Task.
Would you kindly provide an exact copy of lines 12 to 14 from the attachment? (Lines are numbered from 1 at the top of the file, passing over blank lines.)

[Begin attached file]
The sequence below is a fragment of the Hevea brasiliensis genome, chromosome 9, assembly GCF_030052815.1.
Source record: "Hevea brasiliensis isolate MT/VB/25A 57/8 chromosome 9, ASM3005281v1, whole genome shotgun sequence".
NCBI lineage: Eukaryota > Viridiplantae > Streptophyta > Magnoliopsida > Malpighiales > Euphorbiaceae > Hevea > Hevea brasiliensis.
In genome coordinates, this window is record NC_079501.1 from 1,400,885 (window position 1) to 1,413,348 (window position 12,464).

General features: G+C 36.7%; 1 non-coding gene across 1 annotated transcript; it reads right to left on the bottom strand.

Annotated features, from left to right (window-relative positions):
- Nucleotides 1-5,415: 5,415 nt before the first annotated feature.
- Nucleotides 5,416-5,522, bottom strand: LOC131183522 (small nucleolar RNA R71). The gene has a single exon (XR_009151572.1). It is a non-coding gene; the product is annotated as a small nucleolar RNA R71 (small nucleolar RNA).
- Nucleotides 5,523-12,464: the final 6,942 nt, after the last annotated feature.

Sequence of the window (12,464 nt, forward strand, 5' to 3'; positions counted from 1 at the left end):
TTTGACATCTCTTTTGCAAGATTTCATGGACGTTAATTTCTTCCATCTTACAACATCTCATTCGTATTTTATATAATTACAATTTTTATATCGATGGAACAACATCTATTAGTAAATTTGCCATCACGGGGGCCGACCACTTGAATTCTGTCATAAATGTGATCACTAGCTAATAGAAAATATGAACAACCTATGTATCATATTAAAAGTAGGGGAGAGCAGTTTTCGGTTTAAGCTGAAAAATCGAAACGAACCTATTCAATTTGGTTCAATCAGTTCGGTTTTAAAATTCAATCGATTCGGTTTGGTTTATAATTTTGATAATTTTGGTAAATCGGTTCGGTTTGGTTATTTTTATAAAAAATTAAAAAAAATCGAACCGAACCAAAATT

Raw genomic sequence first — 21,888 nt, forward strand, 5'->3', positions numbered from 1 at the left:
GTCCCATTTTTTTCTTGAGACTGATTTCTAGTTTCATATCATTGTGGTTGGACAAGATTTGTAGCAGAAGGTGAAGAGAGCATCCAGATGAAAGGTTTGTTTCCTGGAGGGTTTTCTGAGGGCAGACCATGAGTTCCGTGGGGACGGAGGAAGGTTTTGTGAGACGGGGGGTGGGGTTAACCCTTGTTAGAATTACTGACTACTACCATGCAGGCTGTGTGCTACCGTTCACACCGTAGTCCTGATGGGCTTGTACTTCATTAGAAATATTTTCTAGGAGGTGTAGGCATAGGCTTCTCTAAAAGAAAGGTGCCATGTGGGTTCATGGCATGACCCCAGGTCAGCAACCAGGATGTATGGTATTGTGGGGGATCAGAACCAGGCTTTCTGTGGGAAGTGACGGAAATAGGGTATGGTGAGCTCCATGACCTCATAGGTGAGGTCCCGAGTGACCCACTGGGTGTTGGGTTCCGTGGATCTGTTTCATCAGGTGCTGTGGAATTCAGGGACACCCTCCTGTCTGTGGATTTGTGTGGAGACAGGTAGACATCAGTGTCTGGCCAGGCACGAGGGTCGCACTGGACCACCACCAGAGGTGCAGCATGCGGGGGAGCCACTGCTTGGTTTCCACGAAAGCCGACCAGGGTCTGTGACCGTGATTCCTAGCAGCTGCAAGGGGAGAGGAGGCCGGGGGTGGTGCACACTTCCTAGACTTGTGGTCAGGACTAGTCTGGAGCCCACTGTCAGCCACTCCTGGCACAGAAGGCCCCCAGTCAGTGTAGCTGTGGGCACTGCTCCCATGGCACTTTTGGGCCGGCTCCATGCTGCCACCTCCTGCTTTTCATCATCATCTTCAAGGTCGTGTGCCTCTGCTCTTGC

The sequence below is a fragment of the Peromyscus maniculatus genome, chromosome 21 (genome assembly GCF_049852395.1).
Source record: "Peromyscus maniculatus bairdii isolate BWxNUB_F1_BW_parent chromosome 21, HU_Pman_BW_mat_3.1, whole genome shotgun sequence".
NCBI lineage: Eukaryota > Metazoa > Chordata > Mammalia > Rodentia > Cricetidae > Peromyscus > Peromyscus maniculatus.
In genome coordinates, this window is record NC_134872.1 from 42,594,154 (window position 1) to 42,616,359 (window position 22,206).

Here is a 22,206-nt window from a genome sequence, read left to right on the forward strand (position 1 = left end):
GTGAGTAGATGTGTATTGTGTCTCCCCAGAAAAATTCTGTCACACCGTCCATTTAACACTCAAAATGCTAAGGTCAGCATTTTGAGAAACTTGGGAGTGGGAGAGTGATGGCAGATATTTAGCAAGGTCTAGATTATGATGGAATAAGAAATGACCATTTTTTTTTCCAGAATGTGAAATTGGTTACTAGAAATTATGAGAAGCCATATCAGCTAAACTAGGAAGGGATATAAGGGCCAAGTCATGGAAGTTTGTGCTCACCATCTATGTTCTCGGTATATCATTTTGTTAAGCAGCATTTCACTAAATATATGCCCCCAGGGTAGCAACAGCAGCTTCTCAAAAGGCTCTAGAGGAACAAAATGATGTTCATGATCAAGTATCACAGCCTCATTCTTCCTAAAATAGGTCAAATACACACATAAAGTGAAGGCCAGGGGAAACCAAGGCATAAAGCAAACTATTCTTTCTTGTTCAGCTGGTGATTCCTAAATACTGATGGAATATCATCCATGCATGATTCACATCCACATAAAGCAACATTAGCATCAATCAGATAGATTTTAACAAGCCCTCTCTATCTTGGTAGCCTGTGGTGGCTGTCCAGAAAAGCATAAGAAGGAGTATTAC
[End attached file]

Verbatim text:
Raw genomic sequence first — 21,888 nt, forward strand, 5'->3', positions numbered from 1 at the left:
GTCCCATTTTTTTCTTGAGACTGATTTCTAGTTTCATATCATTGTGGTTGGACAAGATTTGTAGCAGAAGGTGAAGAGAGCATCCAGATGAAAGGTTTGTTTCCTGGAGGGTTTTCTGAGGGCAGACCATGAGTTCCGTGGGGACGGAGGAAGGTTTTGTGAGACGGGGGGTGGGGTTAACCCTTGTTAGAATTACTGACTACTACCATGCAGGCTGTGTGCTACCGTTCACACCGTAGTCCTGATGGGCTTGTACTTCATTAGAAATATTTTCTAGGAGGTGTAGGCATAGGCTTCTCTAAAAGAAAGGTGCCATGTGGGTTCATGGCATGACCCCAGGTCAGCAACCAGGATGTATGGTATTGTGGGGGATCAGAACCAGGCTTTCTGTGGGAAGTGACGGAAATAGGGTATGGTGAGCTCCATGACCTCATAGGTGAGGTCCCGAGTGACCCACTGGGTGTTGGGTTCCGTGGATCTGTTTCATCAGGTGCTGTGGAATTCAGGGACACCCTCCTGTCTGTGGATTTGTGTGGAGACAGGTAGACATCAGTGTCTGGCCAGGCACGAGGGTCGCACTGGACCACCACCAGAGGTGCAGCATGCGGGGGAGCCACTGCTTGGTTTCCACGAAAGCCGACCAGGGTCTGTGACCGTGATTCCTAGCAGCTGCAAGGGGAGAGGAGGCCGGGGGTGGTGCACACTTCCTAGACTTGTGGTCAGGACTAGTCTGGAGCCCACTGTCAGCCACTCCTGGCACAGAAGGCCCCCAGTCAGTGTAGCTGTGGGCACTGCTCCCATGGCACTTTTGGGCCGGCTCCATGCTGCCACCTCCTGCTTTTCATCATCATCTTCAAGGTCGTGTGCCTCTGCTCTTGC

The sequence below is a fragment of the Peromyscus maniculatus genome, chromosome 21 (genome assembly GCF_049852395.1).